Steps Every Founder Should Take to Protect Intellectual Property

Dana DicksonThe expression “intellectual property” can sound lofty and abstract enough that you might think it only applies to high-tech companies with specialized software or inventors of unique equipment. But, if you own a business, it applies to you. By taking a few straight-forward steps, you can protect your business and help ensure competitors cannot borrow your best ideas.

Intellectual property defined

Unlike a physical asset, such as a building, equipment or vehicle, intellectual property refers to products of the human intellect. It comes from creations of the mind born out of your own creativity and innovation. That can include everything from your business name and logo to a specialized way of making something, or your own recipe for salsa.

You can learn the ins and outs of intellectual property and how to protect your business with trademark attorney and fellow business owner, Dana Dickson, at the Global Supplier Diversity Conference (GSDC) September 23, 2021 streaming live to your location. Dickson will join a roster of outstanding speakers including senior executives from Microsoft, GSK Consumer Healthcare, the U.S. Small Business Administration, the Atlanta Hawks, successful entrepreneurs and many others in this full-day program with complimentary registration to help women and underrepresented founders protect and build their businesses.

“Often small business owners are not aware that their logos, slogans or the names of their products or businesses are assets that need to be protected. Without that awareness, those assets are vulnerable, and the business may not be able to expand,” Dickson cautions. “A fairly modest investment of time and money to register these assets up front can avoid significant headache and expense down the road.”

Types of intellectual property

There are four types of intellectual property protected by law in the United States.

Trademarks involve words, phrases, symbols and designs that identify your company and offerings. “Marks get consumers’ attention and identify you as the source of the products or services you offer. If consumers like what they got from you in the past, your marks help them find you again,” Dickson explains. That includes your business name, logo, product names, certain images and sometimes even distinguishing features, such as a specific product color or shape.

This is an area where Dickson often sees small business owners expose themselves to unnecessary expense and heartache. “Founders often start using a mark without doing a clearance search or applying to register it with the United States Patent and Trademark Office. Before you invest a lot of time and money in having a logo designed, building a website and creating product packaging, it’s very important to have an attorney who specializes in trademark law search for your mark and ensure that your use of the mark won’t violate someone else’s rights and leave you vulnerable to a lawsuit,” Dickson says. Some law firms charge less than $1,000 for a search, and this step can avoid much larger expenses in the future.

The downsides to not registering your trademark are many. For example, if you want to sell your business in the future, a potential buyer likely will factor into their offer whether your marks are registered. Similarly, without a federal trademark registration, you may find that your ability to expand your business and use your marks in additional states is limited due to others’ prior use of similar marks in those places.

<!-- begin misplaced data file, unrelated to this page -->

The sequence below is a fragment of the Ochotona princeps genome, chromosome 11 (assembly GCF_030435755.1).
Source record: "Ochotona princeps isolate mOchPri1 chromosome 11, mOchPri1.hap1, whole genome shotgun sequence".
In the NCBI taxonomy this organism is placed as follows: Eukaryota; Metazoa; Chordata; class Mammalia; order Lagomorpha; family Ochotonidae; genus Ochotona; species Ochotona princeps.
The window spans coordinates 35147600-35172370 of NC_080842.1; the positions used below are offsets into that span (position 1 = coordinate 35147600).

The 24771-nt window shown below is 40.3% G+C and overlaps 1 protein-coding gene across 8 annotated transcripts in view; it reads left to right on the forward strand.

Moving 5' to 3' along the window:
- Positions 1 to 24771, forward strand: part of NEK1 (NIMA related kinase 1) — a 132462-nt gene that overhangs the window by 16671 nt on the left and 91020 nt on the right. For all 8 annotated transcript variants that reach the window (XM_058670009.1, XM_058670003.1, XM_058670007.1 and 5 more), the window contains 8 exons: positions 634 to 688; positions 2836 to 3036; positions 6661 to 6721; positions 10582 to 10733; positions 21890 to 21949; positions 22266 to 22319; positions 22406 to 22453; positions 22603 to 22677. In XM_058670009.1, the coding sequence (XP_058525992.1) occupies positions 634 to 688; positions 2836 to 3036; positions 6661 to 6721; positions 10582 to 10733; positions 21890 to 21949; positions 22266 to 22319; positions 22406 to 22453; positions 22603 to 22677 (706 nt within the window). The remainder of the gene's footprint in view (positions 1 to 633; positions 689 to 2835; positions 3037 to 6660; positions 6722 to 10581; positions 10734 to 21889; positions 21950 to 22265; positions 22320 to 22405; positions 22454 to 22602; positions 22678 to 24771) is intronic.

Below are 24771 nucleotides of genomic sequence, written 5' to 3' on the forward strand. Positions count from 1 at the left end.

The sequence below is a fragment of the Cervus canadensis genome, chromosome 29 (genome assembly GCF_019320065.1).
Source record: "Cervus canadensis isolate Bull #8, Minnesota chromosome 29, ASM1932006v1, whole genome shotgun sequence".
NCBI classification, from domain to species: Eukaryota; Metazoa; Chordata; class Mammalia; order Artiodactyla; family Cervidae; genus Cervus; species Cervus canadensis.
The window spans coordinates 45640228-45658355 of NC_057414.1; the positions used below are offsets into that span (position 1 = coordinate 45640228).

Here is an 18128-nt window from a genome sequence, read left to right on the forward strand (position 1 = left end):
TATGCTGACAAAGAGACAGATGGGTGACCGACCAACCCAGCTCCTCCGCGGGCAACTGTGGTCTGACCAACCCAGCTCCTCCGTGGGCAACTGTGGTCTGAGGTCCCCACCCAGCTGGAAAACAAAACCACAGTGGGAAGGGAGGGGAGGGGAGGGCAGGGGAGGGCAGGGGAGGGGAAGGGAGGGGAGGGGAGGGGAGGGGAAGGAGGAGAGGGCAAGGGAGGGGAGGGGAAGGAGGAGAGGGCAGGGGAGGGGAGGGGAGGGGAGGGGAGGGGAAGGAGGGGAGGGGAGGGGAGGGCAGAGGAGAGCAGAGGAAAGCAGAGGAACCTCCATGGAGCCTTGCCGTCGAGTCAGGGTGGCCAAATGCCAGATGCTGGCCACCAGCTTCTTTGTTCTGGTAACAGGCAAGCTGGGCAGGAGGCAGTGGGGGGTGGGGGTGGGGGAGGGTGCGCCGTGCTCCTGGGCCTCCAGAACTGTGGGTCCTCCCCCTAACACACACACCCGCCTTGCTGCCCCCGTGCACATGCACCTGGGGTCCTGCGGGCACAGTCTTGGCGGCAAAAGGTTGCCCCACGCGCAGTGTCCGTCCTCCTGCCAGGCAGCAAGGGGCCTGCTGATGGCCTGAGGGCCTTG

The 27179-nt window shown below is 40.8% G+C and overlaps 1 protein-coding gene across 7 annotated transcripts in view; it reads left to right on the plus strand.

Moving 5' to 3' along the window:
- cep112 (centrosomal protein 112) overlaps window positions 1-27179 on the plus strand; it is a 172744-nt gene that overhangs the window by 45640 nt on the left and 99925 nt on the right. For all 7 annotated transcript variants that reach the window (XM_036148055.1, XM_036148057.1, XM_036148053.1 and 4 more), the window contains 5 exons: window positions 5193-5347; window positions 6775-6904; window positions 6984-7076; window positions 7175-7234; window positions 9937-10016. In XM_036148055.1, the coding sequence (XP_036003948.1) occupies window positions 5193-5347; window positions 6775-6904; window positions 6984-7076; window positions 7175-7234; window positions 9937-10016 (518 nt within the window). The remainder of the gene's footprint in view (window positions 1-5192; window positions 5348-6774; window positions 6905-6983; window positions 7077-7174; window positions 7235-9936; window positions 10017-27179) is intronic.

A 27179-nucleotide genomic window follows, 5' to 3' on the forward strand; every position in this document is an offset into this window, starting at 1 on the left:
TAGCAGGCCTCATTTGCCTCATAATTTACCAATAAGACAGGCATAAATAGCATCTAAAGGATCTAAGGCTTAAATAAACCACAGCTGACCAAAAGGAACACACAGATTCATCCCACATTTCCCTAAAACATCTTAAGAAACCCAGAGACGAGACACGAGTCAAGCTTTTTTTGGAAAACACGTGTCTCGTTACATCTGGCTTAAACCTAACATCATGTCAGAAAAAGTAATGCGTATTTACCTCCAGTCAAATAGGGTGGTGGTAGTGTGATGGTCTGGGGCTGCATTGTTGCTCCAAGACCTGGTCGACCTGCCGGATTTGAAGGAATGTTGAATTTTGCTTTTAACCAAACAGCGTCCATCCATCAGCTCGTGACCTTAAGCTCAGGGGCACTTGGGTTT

If you start doing business with trademarks that have already been registered by someone else, you could receive a “cease and desist” letter or even be sued. In some cases, a court could require you to pay for profits earned while using the infringing mark. “One of the common trademark myths is that you’re safe as long as you didn’t deliberately copy someone else’s mark. The question to focus on is who used this mark first?” Dickson says.

Copyright protects the substance of a creative work, such as a book, musical composition, artwork or a video. “Copyright is protection for the content of an original work of authorship,” Dickson says. With limited exceptions, if someone wants to use your copyrighted work, they need your permission to do so.

Patents often relate to scientific, engineering activities and inventions. “Patents are more about protecting how something works, or perhaps a specific process, method or design,” Dickson says. It is prudent to patent inventions before sharing them broadly if others might be able to copy them quickly.

Trade Secrets encompass information that gives you a competitive advantage because it is not generally known. “We see trade secrets often in the food and beverage space where you might have a specific recipe for a particular product,” Dickson explains. These are most often protected through the use of non-disclosure agreements (NDAs) and by limiting the number of people who can access the information.

Getting help

It can feel daunting to hire a lawyer early in your founding, but Dickson urges business owners to make the investment now to avoid larger costs down the line. “Working with an attorney who specializes in the form of intellectual property law that you need help with, and who knows all the strange little rules and exceptions is worth it because they can point out potential obstacles and help you navigate around them.”

You can also explore pro bono legal services through the United States Patent and Trademark Office and through regionally based non-profits, such as the Pro Bono Partnership of Atlanta and Georgia Lawyers for the Arts.

Learn more about intellectual property and how to protect your business with trademark attorney and fellow business owner, Dana Dickson, at the Global Supplier Diversity Conference (GSDC) streaming live September 23, 2021.